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Contrasting the structure of the most common acquisition strategies
A traditional merger is the most common type of public acquisition structure. A merger describes an acquisition in which two companies jointly negotiate a merger agreement and legally merge.
The target board of directors initially approves the merger and it subsequently goes to a shareholder vote. Most of the time a majority shareholder vote is sufficient, although some targets require a supermajority vote per their incorporation documents or applicable state laws.
Over 50% of all US companies are incorporated in Delaware, where majority voting is the law.
An acquirer can either use cash or stock or a combination of both as the purchase consideration. An acquirer may also need shareholder approval if it issues more than 20% of its stock in the deal. That’s because the NYSE, NASDAQ and other exchanges require it. Buyer shareholder vote is not required if the consideration is in cash or less than 20% of acquirer stock is issued in the transaction.
in June 2016 is an example of a traditional merger: LinkedIn management ran a and invited several bidders including Microsoft and Salesforce. LinkedIn signed a merger agreement with Microsoft and then issued a merger proxy soliciting shareholder approval (no Microsoft shareholder approval was required since it was an all-cash deal).
The primary advantage of structuring a deal as a merger (as opposed to the two-step or tender offer structure we'll describe below) is that acquirer can get 100% of the target without having to deal with each individual shareholder – a simple majority vote is sufficient. That’s why this structure is common for acquiring public companies.
After the target shareholders approve the merger, target stock is delisted, all shares are exchanged for cash or acquirer stock (in LinkedIn’s case it was all cash), and target shares are cancelled. As a legal fine point, there are several ways to structure a merger. The most common structure is a reverse triangular merger (aka reverse subsidiary merger), in which the acquirer sets up a temporary subsidiary into which the target is merged (and the subsidiary is dissolved):
In addition to the traditional merger approach described above, an acquisition can also be accomplished with the buyer simply acquiring the shares of the target by directly and publicly offering to acquire them. Imagine that instead of an acquirer negotiating with LinkedIn management, they simply went directly to shareholders and offered them cash or stock in exchange for each LinkedIn share. This is called a tender offer (if the acquirer offers cash) or an exchange offer (if the acquirer is offering stock).
Barring a highly concentrated shareholder base which would facilitate a complete 100% purchase in one step (workable for private targets with a few shareholders that can be directly negotiated with), stock purchases are affected via what’s called a two-step merger. The first step is the tender (or exchange) offer, where the buyer seeks to achieve a majority ownership, and the second step seeks to get ownership to 100%. In this step, the acquirer needs to reach a certain ownership threshold that legally empowers it to squeeze out minority shareholders (illustrated below).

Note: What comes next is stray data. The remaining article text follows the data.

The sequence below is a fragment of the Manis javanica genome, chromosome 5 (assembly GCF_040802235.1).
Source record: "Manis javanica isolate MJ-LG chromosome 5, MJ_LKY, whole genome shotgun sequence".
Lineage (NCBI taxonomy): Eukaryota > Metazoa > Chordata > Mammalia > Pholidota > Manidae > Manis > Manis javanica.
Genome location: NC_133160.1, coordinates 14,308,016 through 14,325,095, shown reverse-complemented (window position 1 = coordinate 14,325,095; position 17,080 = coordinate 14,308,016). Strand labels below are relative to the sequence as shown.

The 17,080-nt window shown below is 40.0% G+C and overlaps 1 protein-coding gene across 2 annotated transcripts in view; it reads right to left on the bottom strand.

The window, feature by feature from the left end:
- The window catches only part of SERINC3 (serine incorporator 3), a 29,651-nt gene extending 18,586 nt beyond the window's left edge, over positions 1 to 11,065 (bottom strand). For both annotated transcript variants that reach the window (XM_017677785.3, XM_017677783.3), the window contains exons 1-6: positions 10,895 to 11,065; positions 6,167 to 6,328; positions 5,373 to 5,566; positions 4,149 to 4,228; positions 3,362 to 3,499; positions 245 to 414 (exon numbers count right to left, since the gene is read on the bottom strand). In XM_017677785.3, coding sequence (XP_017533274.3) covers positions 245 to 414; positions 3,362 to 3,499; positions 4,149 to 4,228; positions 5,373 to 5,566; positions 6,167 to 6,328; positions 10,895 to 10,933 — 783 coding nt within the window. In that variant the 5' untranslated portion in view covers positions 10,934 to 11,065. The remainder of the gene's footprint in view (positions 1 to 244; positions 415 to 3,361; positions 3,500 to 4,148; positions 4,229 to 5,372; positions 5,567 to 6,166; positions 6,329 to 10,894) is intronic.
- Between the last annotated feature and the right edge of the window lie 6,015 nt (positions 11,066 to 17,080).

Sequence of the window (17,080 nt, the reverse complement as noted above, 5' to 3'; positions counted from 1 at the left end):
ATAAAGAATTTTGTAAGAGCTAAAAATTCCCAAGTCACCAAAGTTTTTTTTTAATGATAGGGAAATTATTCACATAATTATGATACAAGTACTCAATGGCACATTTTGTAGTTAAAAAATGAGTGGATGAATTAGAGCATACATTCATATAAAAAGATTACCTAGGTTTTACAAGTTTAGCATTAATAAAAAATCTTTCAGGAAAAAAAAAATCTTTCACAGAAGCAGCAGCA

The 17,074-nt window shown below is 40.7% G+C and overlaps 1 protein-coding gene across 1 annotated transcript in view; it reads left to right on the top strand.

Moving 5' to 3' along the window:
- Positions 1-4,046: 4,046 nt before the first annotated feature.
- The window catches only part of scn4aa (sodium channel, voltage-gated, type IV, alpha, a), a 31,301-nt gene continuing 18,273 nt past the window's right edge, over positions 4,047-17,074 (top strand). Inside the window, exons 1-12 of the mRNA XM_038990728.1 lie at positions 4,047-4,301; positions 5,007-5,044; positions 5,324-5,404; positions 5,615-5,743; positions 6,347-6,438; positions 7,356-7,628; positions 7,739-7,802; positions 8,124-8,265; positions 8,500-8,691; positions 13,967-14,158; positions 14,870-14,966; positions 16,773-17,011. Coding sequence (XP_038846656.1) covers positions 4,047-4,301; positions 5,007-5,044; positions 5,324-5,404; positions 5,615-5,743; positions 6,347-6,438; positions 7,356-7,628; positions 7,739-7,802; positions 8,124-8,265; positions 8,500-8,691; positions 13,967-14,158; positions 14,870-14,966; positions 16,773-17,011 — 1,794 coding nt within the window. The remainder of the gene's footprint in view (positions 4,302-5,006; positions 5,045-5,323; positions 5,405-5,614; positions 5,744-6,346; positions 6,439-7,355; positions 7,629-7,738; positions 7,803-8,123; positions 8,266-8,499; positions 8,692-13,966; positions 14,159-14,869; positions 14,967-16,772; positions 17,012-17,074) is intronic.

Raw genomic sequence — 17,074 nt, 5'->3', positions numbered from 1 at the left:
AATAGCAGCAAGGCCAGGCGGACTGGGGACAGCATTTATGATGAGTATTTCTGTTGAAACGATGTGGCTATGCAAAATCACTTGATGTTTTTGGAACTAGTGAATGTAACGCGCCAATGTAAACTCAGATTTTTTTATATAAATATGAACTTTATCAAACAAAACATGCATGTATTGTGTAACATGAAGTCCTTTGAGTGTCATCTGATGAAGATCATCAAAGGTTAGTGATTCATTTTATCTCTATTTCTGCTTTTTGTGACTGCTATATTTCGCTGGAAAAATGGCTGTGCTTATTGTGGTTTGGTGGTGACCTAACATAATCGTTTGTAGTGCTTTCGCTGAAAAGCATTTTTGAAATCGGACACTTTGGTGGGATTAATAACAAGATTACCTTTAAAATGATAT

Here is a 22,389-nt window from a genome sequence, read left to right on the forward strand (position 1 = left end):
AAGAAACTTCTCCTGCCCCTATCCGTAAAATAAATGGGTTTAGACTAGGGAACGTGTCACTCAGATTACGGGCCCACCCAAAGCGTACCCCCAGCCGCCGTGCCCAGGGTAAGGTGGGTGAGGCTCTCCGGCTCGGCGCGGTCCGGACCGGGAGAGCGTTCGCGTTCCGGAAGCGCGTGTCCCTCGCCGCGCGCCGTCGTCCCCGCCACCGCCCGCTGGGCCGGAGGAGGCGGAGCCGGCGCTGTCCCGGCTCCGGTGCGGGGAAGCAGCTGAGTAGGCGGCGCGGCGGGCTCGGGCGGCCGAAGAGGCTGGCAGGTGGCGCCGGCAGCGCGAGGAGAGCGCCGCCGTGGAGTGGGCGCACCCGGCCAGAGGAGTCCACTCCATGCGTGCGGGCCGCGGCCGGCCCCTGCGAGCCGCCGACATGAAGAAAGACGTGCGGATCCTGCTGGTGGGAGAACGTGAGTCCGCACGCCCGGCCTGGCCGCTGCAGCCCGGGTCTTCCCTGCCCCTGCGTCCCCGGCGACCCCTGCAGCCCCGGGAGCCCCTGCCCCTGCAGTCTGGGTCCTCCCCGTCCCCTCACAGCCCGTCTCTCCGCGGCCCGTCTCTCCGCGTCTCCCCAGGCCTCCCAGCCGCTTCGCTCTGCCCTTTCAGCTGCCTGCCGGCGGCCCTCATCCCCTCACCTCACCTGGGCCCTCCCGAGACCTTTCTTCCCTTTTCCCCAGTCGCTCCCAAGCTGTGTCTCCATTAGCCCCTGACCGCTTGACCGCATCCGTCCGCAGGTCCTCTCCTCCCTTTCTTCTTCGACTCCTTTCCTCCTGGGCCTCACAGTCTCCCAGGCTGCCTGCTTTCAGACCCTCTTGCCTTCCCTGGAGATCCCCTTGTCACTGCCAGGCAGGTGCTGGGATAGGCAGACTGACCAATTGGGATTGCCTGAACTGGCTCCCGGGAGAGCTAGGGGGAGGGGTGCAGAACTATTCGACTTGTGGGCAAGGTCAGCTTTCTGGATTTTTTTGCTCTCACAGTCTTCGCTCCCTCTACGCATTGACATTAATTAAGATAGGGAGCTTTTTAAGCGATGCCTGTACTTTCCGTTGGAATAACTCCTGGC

To initiate the tender offer, the buyer will send an “Offer to Purchase” to each shareholder and file a with the SEC with the tender offer or exchange offer attached as an exhibit. In response, the target must file its recommendation (in ) within 10 days. In a hostile takeover attempt, the target will recommend against the tender offer. This is where you may see the rare fairness opinion that claims a transaction isn't fair.
The buyer will condition their commitment to follow through with the purchase on reaching a certain threshold of target shareholder participation by a specified date (usually at least 20 days from the tender offer). Usually that threshold is a majority (> 50%), which is the minimum required to legally move to the next step without having to negotiate with minority shareholders.
Achieving at least 50% ownership after the tender offer enables the acquirer to proceed with a back-end merger, a second step which forces the minority shareholders to convert their shares for the consideration offered by the acquirer.
When more than 50% but less than 90% of shares were acquired in the tender offer, the process is called a long form merger and involves additional filing and disclosure requirements on the part of the acquirer. A successful outcome for the acquirer, however, is generally assured; it just takes a while.
Most states allow an acquirer that has been able to purchase at least 90% of the seller stock through the tender offer to get the remainder quickly in a second step without onerous additional SEC disclosures and without having to negotiate with the minority shareholders in what’s called a short form merger.
“If a buyer acquires less than 100% (but generally at least 90%) of a target company's outstanding stock, it may be able to use a short-form merger to acquire the remaining minority interests. The merger allows the buyer to acquire those interests without a stockholder vote, thereby purchasing all of the target company's stock. This merger process occurs after the stock sale closes, and is not a negotiated transaction.”
Source: Thomas WestLaw
Notably, Delaware allows acquirers (upon meeting certain conditions) to do a short form merger with just majority (> 50%) ownership. This allows acquirers to bypass shareholder approval at the 50% threshold rather than 90%. Most other states still require 90%.
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